I like this because I often don’t know where doodling, note-taking, and outlining might leave off and “writing” begin. I am learning to write in MultiMarkdown all the time, in every stage, because any of that stuff may, at some point, become part of the written piece. Composed in Markdown, anything I write is legible while I play around with it, and it won’t require additional formatting for word processors or for the Web once that writing sits in the final, published piece.

For example, this blog post was

  • begun as a note in NotationalVelocity,
  • moved into OmniOutliner while I played with structure and began some drafting,
  • imported via OPML into Scrivener for continued drafting and editing. From Scrivener I can compile it as HTML (as for this post in WordPress), or as *.rtf for word processing. I save it in Scrivener, but also compiled as plain text ( *.txt) for archiving.

At any of these stages I can compose freely in MultiMarkdown, working in whatever tools suits my present location and purposes, knowing that the result will be a human-readable plain text file formatted for word processing or for the Web.

What do you think? It can sound complicated, and there is a bit of a front-end learning curve (not much, for anyone who already habitually writes in “email style” paragraphing), but once learned, it is all simplicity itself. Can MultiMarkdown do for you what it does for me?

[MultiMarkdown and Me was written by G. Brooke Lester for and was originally posted on 2011/05/02. Except as noted, it is © 2011 G. Brooke Lester and licensed for re-use only under CC BY-NC-ND 3.0.]

The First Rule of Write Club is…

…you do not talk about Write Club. The second rule of Write Club is you DO NOT TALK about Write Club.

Okay, that isn’t how they’re numbered by Claire P. Curtis, and she doesn’t call it Write Club. But Writing Group has rules:

  1. [Y]ou must schedule a time every week
  2. There is no backing out.
  3. [All are] responsible for reading and commenting carefully.
  4. Three seems to be the  magic number

(School House Rock bonus link by Brooke).

    Do read the entire article: The rules are fleshed out with personal experience, and Curtis has excellent suggestions about choosing participants and making Writing Group work.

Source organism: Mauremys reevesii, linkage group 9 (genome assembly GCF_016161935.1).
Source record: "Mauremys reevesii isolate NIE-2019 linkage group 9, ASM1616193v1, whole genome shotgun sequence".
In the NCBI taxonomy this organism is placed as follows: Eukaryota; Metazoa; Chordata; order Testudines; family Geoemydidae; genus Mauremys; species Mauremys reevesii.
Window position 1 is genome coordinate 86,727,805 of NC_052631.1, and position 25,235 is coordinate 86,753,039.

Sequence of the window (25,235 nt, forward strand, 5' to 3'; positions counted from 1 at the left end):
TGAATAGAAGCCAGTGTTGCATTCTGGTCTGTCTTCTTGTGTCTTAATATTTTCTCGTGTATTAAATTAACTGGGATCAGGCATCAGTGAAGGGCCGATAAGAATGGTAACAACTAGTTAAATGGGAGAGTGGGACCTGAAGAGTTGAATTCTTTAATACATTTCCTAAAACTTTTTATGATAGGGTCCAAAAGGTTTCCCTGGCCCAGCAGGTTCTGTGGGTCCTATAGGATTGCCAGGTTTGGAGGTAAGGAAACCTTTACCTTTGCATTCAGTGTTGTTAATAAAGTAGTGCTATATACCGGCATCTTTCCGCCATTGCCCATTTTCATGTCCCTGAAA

I have occasionally discussed a Writing Group with colleagues, mostly back when we were in course work and already had plenty of external pressure to write. During the dissertation years…well, you’d have to be a sadist to bring up a Writing Group with an ABD (that’s “all but dissertation,” or “antisocial behavior disorders”). And anyway, putting three ABDs into a room for Writing Group would be like the legendary Roman death sentence for parricide.

    It is probably time for me to re-think Writing Group: my employment situation is settled for the next few years, and while my administration and teaching responsibilities are pretty consuming—especially for the next year—I should be able to carve out some manageable, defined space for research and writing. To offer an analogy: my wife, who handles the books in our household, has always been amazingly good at making sure we “pay ourselves first” even with our often-preposterously-modest incomes: something goes into savings before any bill payments go out. Writing, by analogy, is how an academic “pays herself first.”

    Are you now, or have you ever been, a member of Write Club?

    [The First Rule of Write Club is… was written by G. Brooke Lester for and was originally posted on 2011/03/30. Except as noted, it is © 2011 G. Brooke Lester and licensed for re-use only under CC BY-NC-ND 3.0.]

    The Writing Process: An Interview with a Fourth Grader

    Writing is thinking.

    Writers know this by hard experience. Writing is not simply reporting on thinking that has already taken place: the thinking that goes on happens by writing, or it doesn’t happen at all. It is this knowledge that brings a writer, again and again, back to a writing process.

    In recent years, I have seen—anecdotally—a sharp decrease in understanding about a writing process. Otherwise excellent students can be heard to say, in the last week of the term (out loud, where people can hear), “Yes, I plan to write that 8000 words paper for Prof A  today, tomorrow, and the next day, and then I’ll write that 3000 words for Prof B in the two days after that.” It’s not laziness: you heard me say “otherwise excellent students.” It’s not simply a function of being overwhelmed: compared to earlier years, the students are not taking heavier loads or working longer hours. Rather, my sense is that, on average, fewer students have received, in their secondary and undergraduate education, a grounding in a writing process.